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Friday, September 22, 2023

World Water Day: Dangote, others make case for groundwater protection

Dangote Cement Plc and other stakeholders have charged extractive industries to prioritise protection of groundwater to ensure environmental preservation.

Dangote Cement
A Dangote Cement Company plant

This is according to a statement signed by Mr Francis Awowole-Browne, Corporate Communications Personnel, Dangote Industries Limited, on Tuesday, April 5, 2022, in Lagos.

This year’s World Water Day’s theme is “GroundWater: Making the Invisible Visible”.

The theme is centred on the fact that groundwater is only 3 per cent of the world’s fresh water and yet the largest and most widely distributed source of freshwater.

To mark the 2022 World Water Day, Lagos Business School Sustainability Centre, in collaboration with Dangote Cement Plc and the United Nations Environment Programme (UNEP), hosted a webinar.

At the event, businesses were urged to deliberately incorporate the protection of groundwater in their operational designs and sourcing of industrial production facilities.

Head, Community Affairs and Environment, Dangote Cement Plc, Tukur Lawal, noted that Dangote Cement had always engaged in the global best sustainability practices in this regard.

Lawal said some of the best practices by Dangote Cement Plc, included the dry cement production process, recycling and reuse of 20 per cent of water at the company’s Ibese plant in South West Nigeria.

“We as well channel treated water to farmers in the surrounding communities; a development which has benefitted about 143 farmers in Zambia,” he said.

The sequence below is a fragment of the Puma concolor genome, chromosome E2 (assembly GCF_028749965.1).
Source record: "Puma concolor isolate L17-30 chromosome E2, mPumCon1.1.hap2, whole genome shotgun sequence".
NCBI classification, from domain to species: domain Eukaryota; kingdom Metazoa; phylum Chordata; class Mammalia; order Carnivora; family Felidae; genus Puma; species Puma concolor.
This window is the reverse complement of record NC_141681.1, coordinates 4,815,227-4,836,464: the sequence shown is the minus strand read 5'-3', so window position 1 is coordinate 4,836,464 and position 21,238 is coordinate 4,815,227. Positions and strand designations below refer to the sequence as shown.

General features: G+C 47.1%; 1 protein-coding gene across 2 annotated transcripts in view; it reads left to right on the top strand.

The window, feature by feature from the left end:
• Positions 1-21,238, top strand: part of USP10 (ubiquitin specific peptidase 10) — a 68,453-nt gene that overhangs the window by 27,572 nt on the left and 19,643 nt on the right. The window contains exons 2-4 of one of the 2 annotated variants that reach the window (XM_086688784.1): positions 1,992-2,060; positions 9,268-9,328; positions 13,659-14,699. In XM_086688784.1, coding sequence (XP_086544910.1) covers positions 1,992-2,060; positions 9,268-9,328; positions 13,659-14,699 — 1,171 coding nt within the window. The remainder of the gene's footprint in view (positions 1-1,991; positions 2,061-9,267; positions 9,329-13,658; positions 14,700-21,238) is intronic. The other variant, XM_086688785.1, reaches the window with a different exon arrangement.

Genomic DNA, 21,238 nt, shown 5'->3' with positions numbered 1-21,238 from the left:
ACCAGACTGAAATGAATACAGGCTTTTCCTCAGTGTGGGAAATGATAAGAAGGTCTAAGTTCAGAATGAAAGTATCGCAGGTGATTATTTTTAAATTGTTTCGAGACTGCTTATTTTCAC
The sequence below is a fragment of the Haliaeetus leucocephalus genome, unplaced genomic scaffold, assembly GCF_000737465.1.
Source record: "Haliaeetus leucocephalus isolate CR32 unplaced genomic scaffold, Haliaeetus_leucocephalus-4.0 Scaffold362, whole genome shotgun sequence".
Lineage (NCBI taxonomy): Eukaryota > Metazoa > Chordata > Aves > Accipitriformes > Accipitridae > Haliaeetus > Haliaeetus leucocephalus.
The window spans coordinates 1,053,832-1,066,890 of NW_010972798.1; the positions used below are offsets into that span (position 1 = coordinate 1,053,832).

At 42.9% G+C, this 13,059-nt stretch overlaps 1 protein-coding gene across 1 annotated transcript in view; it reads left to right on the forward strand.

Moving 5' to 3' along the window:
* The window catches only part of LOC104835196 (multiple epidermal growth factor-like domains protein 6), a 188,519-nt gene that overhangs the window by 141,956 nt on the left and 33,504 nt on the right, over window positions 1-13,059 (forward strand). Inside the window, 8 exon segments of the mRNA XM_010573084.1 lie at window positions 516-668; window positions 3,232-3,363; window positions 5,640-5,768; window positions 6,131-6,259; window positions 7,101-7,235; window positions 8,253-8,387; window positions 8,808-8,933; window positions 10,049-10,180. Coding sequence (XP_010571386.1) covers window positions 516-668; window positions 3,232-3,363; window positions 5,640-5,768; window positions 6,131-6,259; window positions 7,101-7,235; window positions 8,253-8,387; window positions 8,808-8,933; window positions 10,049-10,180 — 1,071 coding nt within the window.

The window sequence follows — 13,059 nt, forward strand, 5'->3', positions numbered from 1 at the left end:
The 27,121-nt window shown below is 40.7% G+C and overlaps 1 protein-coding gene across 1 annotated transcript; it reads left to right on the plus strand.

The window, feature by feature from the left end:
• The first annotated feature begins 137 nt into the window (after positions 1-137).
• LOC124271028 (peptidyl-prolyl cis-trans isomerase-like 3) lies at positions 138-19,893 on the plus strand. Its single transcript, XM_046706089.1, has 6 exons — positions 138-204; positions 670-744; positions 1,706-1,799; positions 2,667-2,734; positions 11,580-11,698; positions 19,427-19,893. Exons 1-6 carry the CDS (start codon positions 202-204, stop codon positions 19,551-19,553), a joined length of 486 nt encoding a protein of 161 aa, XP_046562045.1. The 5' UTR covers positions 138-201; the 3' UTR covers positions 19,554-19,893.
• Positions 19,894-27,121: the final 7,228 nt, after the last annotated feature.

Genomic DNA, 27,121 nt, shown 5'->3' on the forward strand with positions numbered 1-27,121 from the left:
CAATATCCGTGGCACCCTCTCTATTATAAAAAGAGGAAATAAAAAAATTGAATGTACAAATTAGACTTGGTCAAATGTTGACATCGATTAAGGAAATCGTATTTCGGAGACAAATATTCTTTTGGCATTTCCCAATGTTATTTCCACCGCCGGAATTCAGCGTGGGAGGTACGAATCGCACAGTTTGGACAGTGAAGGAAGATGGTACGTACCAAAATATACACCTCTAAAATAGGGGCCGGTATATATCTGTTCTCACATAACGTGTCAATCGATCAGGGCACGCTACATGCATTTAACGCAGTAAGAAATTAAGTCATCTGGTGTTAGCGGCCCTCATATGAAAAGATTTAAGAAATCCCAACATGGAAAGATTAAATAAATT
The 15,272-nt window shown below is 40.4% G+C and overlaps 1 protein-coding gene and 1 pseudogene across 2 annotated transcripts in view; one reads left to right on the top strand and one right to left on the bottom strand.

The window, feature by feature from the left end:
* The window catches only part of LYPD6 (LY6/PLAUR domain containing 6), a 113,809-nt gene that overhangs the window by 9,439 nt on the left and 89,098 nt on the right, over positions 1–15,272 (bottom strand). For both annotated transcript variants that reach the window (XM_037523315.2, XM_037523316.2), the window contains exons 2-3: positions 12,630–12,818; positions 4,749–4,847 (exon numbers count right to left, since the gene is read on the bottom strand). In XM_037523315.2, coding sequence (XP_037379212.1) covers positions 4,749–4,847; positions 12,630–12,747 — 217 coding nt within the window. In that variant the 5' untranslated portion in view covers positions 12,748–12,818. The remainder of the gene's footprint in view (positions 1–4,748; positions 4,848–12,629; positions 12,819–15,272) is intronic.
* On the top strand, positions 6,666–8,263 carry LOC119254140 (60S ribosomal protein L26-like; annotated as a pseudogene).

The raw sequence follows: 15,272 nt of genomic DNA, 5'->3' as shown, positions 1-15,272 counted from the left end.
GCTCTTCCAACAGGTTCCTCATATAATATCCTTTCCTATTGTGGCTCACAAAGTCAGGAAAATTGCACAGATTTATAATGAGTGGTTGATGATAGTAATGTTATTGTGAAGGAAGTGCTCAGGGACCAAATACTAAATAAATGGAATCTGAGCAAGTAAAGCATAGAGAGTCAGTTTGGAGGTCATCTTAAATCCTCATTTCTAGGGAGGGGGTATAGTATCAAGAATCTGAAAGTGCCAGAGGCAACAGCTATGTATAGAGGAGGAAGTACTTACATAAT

Dr Igazeuma Okoroba, Head, Sustainability, Dangote Cement Plc, said the forum was organised to raise awareness and promote collaboration in the sustainable use of groundwater; an essential resource for everyone.

UNEP Water Specialist, Mr Patrick Lumumba M’mayi, emphasised the need for collaboration and partnership between communities, academia, government and businesses to tackle groundwater pollution and drive sustainable management of the precious resource.

“The question then becomes: How much do we invest in this resource so that it’s available for our use today and remains available for our generations yet unborn?,” he queried.

Mrs Oreva Atanya, Manager, LBS Sustainability Centre, also charged the stakeholders to leave with a sense of collective responsibility.

“While organisations like UNEP work based on requests from governments, companies in the extractive industry should also ensure they adhere to the highest environmental standard. NGOs and citizens have a duty as well,” she said.

Kaine Chinwa, a scholar, stressed the importance of Africa finding solutions locally to mitigate groundwater pollution which was already prevalent around the continent, especially in Nigeria’s Niger Delta region.

By Rukayat Moisemhe

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